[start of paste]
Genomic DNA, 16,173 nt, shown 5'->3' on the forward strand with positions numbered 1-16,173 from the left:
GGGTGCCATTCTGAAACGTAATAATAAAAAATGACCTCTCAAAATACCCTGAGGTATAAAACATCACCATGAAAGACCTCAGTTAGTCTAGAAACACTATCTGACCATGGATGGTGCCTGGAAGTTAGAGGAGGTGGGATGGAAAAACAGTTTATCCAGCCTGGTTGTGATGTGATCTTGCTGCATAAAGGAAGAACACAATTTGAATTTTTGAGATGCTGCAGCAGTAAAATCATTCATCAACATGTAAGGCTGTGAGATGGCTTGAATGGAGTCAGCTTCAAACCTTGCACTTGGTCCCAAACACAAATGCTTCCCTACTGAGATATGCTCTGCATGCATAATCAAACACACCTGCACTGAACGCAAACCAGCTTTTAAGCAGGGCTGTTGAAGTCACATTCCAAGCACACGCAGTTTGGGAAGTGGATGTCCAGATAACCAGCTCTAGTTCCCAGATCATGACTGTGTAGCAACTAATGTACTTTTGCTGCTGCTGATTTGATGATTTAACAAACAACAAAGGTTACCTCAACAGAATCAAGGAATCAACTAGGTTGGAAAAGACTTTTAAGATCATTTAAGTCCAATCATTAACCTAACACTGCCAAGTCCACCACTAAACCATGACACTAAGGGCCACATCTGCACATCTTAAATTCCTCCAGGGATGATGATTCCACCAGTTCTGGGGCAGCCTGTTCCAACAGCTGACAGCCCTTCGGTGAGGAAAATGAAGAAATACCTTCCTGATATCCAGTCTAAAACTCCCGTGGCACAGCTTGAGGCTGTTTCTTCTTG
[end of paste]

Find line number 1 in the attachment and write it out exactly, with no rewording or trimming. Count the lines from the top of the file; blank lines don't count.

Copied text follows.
Genomic DNA, 16,173 nt, shown 5'->3' on the forward strand with positions numbered 1-16,173 from the left: